Back in April, Project Veritas CEO James O'Keefe brought a lawsuit against Twitter after the social media giant terminate his account over the excuse that he was running multiple fake accounts without evidence. Perhaps not so surprisingly, they did as Project Veritas was exposing CNN's technical director Charlie Chester.
The lawsuit was filed in a New York state court, which Twitter immediately attempted to have transferred to a California federal court where the chances that the lawsuit would be dismissed are rather high… too high, in fact.
In order to make that happen, Twitter's lawyer, Amer Ahmed, attempted to make the case that O'Keefe would seek legal damages, which would guarantee the move to the California court, but O'Keefe had a different idea in mind according to Project Veritas:
Twitter's lawyer, Amer Ahmed, made the argument that O'Keefe would seek over $75,000 in damages to “punish” Twitter, assuming that O'Keefe is looking for money instead of justice. Ahmed was convinced that this would guarantee the case transfer to a California federal court.
The Twitter attorney quickly learned that O'Keefe does not prioritize monetary gain over the pursuit of justice, thereby undermining the basis to move the lawsuit to federal court.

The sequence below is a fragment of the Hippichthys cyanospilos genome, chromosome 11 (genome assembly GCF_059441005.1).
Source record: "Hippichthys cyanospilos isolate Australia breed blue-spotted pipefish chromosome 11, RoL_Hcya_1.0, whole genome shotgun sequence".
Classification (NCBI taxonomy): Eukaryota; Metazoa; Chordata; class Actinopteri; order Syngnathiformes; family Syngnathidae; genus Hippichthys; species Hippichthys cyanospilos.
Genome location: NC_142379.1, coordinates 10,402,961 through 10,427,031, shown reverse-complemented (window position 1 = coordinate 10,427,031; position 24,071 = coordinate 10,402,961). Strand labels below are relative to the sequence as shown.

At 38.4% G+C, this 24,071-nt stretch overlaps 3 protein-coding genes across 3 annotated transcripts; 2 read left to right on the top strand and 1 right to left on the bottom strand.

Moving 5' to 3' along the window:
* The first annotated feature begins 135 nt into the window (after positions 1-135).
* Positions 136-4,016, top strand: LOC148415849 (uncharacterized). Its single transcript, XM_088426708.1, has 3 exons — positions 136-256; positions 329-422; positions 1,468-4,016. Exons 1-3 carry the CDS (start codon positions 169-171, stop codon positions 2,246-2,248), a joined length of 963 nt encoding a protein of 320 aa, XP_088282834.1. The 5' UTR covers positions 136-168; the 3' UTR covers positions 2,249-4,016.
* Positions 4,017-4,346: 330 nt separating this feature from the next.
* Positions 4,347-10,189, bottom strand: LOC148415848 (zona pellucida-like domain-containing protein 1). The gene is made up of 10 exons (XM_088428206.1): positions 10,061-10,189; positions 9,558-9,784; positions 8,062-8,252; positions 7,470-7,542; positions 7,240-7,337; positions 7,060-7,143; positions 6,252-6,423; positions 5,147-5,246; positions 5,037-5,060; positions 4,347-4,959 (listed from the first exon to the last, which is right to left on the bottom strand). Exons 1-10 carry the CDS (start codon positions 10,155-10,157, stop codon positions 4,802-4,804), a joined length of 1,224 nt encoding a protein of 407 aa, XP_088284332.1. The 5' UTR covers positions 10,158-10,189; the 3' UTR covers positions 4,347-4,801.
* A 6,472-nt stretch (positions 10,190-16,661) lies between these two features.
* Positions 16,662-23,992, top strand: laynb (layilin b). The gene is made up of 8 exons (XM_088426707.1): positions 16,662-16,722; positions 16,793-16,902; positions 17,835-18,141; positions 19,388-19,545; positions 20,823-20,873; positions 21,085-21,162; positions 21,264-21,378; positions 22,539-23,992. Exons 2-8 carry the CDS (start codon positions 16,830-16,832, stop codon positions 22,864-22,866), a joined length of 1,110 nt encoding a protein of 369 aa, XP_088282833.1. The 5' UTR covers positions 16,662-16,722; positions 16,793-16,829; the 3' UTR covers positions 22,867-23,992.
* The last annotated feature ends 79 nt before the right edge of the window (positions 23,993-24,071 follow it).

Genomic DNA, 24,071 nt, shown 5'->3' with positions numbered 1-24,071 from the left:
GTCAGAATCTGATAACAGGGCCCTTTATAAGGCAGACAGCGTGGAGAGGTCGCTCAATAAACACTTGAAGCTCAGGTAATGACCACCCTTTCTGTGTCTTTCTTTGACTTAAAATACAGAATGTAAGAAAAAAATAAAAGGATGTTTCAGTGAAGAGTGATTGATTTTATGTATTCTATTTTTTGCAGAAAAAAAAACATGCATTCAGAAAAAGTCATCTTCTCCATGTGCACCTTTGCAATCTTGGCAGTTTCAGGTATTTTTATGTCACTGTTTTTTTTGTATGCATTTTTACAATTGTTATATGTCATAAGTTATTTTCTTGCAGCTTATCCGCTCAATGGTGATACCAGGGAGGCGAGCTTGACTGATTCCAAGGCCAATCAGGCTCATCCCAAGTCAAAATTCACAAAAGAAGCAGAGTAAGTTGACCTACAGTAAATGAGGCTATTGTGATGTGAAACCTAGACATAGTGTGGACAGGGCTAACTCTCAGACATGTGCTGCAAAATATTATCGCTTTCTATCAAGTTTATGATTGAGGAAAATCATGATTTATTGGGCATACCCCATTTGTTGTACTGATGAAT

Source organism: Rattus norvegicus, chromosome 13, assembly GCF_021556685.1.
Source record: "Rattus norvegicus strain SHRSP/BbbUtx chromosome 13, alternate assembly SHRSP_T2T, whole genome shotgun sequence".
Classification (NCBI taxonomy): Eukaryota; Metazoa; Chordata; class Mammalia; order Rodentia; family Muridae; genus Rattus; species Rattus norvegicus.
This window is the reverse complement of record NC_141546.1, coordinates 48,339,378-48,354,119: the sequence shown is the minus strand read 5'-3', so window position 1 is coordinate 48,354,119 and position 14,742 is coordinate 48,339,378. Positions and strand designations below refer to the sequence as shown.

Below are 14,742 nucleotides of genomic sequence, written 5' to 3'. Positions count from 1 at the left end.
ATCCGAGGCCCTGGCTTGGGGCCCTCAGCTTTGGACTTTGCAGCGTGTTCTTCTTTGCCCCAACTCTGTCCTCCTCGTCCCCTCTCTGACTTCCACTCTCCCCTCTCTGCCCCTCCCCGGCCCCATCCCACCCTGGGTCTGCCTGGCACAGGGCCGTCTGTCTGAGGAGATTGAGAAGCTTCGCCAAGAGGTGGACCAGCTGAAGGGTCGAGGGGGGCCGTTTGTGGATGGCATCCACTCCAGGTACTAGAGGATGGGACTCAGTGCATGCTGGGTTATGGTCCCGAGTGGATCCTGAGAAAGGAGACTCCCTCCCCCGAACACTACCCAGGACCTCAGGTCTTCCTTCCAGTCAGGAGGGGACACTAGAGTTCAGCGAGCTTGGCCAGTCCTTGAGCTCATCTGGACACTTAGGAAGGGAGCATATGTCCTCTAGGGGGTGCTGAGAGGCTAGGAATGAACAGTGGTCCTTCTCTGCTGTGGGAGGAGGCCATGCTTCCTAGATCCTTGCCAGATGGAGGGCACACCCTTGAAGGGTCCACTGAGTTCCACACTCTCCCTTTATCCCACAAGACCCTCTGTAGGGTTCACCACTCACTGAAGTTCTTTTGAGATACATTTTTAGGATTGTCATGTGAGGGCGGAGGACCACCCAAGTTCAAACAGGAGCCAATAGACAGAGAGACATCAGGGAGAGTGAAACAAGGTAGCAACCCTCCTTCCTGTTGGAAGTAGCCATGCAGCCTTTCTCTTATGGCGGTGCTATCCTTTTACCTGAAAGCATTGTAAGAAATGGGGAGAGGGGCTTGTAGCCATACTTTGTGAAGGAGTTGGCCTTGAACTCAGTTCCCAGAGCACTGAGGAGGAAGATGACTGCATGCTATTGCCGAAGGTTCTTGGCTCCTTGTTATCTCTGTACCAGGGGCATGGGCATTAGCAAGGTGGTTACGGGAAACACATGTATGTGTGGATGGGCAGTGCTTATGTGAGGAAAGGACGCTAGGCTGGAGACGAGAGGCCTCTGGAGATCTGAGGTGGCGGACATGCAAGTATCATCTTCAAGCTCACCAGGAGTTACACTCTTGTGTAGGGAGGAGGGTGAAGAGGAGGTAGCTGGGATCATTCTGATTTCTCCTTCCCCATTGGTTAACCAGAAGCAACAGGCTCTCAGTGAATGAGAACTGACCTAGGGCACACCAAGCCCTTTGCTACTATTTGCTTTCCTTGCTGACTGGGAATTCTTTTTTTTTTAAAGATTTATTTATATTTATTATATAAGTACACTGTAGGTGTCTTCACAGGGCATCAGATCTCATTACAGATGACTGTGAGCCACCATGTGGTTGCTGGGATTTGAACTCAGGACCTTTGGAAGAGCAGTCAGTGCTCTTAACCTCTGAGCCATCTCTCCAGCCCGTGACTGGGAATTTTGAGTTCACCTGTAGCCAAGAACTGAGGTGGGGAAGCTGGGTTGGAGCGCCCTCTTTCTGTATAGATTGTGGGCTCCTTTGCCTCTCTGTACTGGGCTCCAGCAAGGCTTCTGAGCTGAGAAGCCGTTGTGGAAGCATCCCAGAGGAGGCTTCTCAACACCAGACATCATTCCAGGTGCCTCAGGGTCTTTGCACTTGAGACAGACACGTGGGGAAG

O'Keefe is looking forward to the opportunity of conducting discovery on Twitter and finding out who were the responsible parties within the Big Tech company involved in the decision to suspend his account and issue the defamatory reasoning for doing so.
Twitter CEO Jack Dorsey and other executives may be deposed in this case and forced to answer for the defamation perpetrated against O'Keefe.
In other words, O'Keefe has his sites set a bit higher than money. He wants to drag Twitter executives into the light and make them answer for their actions in front of cameras.
O'Keefe explained that they'd never been confronted by anyone who didn't want money and that the turn of events left them wholly unprepared.
“In court, they were thrown for a loop,” explained O'Keefe.
With the case back in New York, Twitter has lost one of its biggest assets in the “dismissal-prone judges in their backyard” as O'Keefe explained.
O'Keefe ends by asking what it is that Twitter is so afraid of, but hints that they have every reason to be afraid thanks to some information they've gathered, including more video footage.